Brent Budowsky: Big truths about Hillary

In olden days, great columnists such as Walter Lippmann and James “Scotty” Reston would periodically step back and put great events into perspective.

As America’s summer of political discontent and distemper ends, and as Americans shift from the fun of enjoying our favorite political performer to the mission of selecting our next president and as a pope of epochal significance prepares to address a joint session of a vastly unpopular Congress, let’s look at matters from a larger perspective.

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It is revealing that while GOP presidential front-runner Donald TrumpDonald John TrumpGraham: America must 'accept the pain that comes in standing up to China' Weld 'thrilled' more Republicans are challenging Trump New data challenges Trump's economic narrative MORE gets a pass from many in the media for repeated comments that were verbally abusive toward women, the candidate who would be the first female president, Hillary ClintonHillary Diane Rodham ClintonTrump preps conspiracy theory to explain faltering economy The ideological divide on vaping has a clear winner: Smokers Biden struggles to hit it off with millennials MORE, is treated like a pinata by pundits on television news — which, according to Gallup, is one of the least trusted institutions in America.

When Clinton stands with virtually all of America’s democratic allies by forcefully supporting a plan to prevent Iran from obtaining nuclear weapons and stands with Pope Francis in support of treating refugees and immigrants humanely, she is acting like a stateswoman, commander in chief and humanitarian. 

Meanwhile, the policies of GOP presidential candidates would leave Lady Liberty crying in New York Harbor as the pope arrives in America.

It is a big truth that Clinton would be the first female president, an achievement equal in historic magnitude to President Obama becoming our first black president.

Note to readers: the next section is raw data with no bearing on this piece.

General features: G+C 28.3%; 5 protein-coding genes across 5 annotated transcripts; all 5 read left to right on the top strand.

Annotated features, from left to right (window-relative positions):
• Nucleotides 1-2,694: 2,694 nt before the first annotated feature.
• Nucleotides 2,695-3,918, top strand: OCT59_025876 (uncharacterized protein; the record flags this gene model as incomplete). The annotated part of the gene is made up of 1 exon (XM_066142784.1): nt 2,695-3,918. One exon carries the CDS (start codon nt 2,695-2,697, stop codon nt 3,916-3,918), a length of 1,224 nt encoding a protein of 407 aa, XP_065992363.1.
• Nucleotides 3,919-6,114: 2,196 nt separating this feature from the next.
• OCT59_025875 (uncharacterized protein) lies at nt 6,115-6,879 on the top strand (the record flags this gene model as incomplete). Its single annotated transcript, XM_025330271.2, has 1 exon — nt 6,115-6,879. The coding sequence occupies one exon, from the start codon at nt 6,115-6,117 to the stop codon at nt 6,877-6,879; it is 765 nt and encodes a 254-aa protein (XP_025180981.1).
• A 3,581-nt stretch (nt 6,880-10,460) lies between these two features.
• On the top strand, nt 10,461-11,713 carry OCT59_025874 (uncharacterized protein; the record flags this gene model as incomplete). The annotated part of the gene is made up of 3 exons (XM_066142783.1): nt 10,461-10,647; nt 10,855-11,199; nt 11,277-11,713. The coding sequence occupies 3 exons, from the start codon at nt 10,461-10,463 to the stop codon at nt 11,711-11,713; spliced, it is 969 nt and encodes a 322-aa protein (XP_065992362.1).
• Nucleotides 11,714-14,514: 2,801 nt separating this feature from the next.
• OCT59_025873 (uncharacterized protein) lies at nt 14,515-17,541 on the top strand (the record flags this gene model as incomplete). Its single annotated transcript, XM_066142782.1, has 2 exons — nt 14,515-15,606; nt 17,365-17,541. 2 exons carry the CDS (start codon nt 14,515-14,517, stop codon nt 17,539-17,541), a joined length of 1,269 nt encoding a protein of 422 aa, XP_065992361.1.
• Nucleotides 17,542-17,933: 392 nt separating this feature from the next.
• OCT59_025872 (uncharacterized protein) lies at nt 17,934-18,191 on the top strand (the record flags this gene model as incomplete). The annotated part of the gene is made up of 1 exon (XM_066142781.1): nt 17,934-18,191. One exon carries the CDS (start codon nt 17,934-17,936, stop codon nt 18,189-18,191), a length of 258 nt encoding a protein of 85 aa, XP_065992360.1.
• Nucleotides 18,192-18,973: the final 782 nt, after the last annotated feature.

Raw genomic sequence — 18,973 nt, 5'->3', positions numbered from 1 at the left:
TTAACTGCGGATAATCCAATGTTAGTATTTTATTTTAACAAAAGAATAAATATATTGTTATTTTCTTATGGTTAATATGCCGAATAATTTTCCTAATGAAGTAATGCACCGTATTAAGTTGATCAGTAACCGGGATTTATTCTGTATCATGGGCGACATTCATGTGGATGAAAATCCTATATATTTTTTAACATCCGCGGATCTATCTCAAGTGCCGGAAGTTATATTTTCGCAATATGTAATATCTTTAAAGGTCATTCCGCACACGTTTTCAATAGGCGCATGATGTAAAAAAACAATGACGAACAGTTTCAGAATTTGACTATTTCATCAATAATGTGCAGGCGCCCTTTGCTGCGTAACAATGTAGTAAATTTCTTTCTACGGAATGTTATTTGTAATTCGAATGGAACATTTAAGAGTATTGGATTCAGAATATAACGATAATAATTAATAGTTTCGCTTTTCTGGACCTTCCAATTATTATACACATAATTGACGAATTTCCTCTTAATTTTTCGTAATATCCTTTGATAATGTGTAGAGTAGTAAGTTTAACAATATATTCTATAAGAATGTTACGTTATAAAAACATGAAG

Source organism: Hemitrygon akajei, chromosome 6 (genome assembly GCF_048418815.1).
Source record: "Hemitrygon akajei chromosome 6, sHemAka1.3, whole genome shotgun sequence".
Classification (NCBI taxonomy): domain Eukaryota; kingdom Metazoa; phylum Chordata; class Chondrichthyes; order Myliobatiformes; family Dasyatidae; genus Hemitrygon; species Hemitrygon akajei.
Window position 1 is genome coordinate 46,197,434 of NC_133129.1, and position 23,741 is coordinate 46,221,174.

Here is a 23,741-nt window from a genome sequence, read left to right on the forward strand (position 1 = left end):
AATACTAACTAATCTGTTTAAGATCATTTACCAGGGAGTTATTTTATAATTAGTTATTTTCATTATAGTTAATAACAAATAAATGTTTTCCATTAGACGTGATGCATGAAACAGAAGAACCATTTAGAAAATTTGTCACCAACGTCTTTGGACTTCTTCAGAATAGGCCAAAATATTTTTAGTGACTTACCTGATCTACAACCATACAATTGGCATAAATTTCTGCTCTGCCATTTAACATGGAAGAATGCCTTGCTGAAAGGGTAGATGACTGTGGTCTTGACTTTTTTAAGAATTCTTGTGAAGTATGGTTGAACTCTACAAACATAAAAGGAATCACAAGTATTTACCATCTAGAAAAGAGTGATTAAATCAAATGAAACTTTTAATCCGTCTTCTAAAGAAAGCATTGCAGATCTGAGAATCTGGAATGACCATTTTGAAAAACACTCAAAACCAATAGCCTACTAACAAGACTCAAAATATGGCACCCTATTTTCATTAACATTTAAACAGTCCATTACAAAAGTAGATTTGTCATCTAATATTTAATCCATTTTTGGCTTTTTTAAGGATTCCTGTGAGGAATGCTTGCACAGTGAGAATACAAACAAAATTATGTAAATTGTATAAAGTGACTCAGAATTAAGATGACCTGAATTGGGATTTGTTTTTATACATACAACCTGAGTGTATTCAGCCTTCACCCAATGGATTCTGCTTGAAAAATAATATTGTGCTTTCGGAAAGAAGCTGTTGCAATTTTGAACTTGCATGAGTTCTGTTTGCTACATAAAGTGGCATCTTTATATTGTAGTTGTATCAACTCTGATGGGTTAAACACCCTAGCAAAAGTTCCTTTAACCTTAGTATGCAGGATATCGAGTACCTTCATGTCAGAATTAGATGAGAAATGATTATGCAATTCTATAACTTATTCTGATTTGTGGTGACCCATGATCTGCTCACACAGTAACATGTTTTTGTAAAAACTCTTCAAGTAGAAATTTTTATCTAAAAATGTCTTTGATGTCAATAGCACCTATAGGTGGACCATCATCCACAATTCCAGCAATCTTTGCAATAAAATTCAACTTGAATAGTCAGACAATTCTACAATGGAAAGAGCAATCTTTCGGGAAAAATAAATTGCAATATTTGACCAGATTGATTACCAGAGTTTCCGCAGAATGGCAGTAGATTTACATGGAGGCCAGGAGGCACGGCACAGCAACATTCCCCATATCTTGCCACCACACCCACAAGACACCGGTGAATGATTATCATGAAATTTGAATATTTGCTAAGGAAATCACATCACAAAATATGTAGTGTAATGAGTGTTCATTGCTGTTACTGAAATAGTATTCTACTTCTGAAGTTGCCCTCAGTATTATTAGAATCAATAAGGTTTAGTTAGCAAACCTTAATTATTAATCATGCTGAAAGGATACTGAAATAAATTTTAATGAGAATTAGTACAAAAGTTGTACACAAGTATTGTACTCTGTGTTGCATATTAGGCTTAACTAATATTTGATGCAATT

If she is elected, moms and dads from Topeka to Tangiers will be telling their daughters that they too can achieve anything if they work hard and dream big. 

By contrast, the Republican front-runner describes moms and daughters as fat pigs, dogs, slobs, disgusting animals and bimbos.

It is an equally big truth that Clinton is the most qualified person in the race for the presidency. She was the closest confidant and full partner during the most successful and fondly remembered presidency of modern times, an achievement no other candidate can match.

Her qualifications are even supported by the big truth that many Republicans have offered praise for her leadership in high
councils of government.

Trump, claiming he was very close to both Clintons, offered extravagant praise for Bill’s achievements as president and Hillary’s accomplishments as first lady and senator.

Carly Fiorina, honoring Clinton’s leadership as first lady and senator, has repeatedly offered forceful praise and admiration for her, saying in 2008 that she was proud Clinton ran for president. 

That year’s GOP presidential nominee, John McCainJohn Sidney McCainCindy McCain says late husband would be 'very disappointed' with politics today What would John McCain do? Sunday shows preview: Trump ratchets up trade war with China MORE, whose military heroism and time as a Vietnam prisoner of war were ridiculed by Trump, has said that Clinton was an “outstanding” secretary of State.

No doubt if Lippmann and Reston were here today, they would agree that such praise from current Republican candidates and the leading GOP voice on national security bears powerful witness to her extraordinary career. And that doesn’t even account for high praise from countless Democrats and admirers worldwide.

It is true that Clinton made a big mistake using only private emails and took an excruciatingly long time to offer what should have been an easy apology. No doubt Lippmann and Reston would have taken her to task for this, but with a perspective that is sorely lacking today.

It is no secret from my columns that there have been aspects of the Clinton campaign with which I have disagreed, but regarding the biggest truth of the biggest question that American voters must decide:

The candidate who would be the first female president is the same candidate who has the most towering qualifications and experience to be president — and potentially a great president. 

Budowsky was an aide to former Sens. Lloyd Bentsen and Bill Alexander, then chief deputy majority whip of the House. He holds an LL.M. degree in international financial law from the London School of Economics. He can be read on The Hill’s Contributors blog and reached at brentbbi@webtv.net.